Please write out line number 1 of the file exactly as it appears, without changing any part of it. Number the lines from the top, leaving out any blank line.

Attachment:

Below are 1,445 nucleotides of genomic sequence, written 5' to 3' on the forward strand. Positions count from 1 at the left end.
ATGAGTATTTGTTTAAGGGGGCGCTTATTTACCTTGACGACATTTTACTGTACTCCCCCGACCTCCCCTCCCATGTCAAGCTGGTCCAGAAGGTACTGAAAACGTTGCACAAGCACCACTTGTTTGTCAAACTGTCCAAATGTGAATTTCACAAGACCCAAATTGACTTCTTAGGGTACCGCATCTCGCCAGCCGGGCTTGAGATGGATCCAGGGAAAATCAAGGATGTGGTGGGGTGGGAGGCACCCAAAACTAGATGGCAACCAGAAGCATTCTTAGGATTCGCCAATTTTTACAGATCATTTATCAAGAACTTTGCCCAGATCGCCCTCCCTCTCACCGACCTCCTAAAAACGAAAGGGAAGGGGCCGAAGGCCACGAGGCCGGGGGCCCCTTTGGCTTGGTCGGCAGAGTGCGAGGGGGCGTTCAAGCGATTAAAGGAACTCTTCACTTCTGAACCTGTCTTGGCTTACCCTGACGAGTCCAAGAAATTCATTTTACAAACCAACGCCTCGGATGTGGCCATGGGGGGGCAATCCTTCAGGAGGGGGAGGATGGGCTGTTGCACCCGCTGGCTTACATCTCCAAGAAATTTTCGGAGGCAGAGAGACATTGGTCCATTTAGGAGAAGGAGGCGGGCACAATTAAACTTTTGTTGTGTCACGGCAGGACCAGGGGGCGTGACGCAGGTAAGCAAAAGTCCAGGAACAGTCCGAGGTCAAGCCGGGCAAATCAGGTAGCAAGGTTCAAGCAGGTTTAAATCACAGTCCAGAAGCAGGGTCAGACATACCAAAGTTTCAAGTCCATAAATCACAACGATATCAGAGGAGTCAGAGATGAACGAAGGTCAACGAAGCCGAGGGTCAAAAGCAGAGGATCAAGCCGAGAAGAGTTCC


Below are 1,445 nucleotides of genomic sequence, written 5' to 3' on the forward strand. Positions count from 1 at the left end.